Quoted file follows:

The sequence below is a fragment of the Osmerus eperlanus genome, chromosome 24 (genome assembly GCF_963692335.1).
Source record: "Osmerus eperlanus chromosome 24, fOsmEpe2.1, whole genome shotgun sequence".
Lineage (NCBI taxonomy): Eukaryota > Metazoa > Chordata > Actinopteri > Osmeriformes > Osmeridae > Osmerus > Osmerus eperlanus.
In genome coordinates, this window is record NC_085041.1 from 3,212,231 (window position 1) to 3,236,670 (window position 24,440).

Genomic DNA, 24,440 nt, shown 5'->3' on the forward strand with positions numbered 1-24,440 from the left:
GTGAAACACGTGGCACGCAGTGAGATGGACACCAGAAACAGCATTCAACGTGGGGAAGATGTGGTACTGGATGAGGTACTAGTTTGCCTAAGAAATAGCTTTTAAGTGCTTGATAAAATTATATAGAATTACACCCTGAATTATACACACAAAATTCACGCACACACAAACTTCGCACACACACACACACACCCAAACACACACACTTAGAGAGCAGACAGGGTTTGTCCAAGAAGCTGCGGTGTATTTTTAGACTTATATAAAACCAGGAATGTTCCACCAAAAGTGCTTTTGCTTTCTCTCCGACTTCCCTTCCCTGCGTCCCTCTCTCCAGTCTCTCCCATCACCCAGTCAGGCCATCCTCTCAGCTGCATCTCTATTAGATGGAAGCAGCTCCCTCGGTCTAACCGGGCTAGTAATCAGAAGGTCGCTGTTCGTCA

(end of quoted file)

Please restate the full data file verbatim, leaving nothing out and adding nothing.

The sequence below is a fragment of the Osmerus eperlanus genome, chromosome 24 (genome assembly GCF_963692335.1).
Source record: "Osmerus eperlanus chromosome 24, fOsmEpe2.1, whole genome shotgun sequence".
Lineage (NCBI taxonomy): Eukaryota > Metazoa > Chordata > Actinopteri > Osmeriformes > Osmeridae > Osmerus > Osmerus eperlanus.
In genome coordinates, this window is record NC_085041.1 from 3,212,231 (window position 1) to 3,236,670 (window position 24,440).

Genomic DNA, 24,440 nt, shown 5'->3' on the forward strand with positions numbered 1-24,440 from the left:
GTGAAACACGTGGCACGCAGTGAGATGGACACCAGAAACAGCATTCAACGTGGGGAAGATGTGGTACTGGATGAGGTACTAGTTTGCCTAAGAAATAGCTTTTAAGTGCTTGATAAAATTATATAGAATTACACCCTGAATTATACACACAAAATTCACGCACACACAAACTTCGCACACACACACACACACCCAAACACACACACTTAGAGAGCAGACAGGGTTTGTCCAAGAAGCTGCGGTGTATTTTTAGACTTATATAAAACCAGGAATGTTCCACCAAAAGTGCTTTTGCTTTCTCTCCGACTTCCCTTCCCTGCGTCCCTCTCTCCAGTCTCTCCCATCACCCAGTCAGGCCATCCTCTCAGCTGCATCTCTATTAGATGGAAGCAGCTCCCTCGGTCTAACCGGGCTAGTAATCAGAAGGTCGCTGTTCGTCA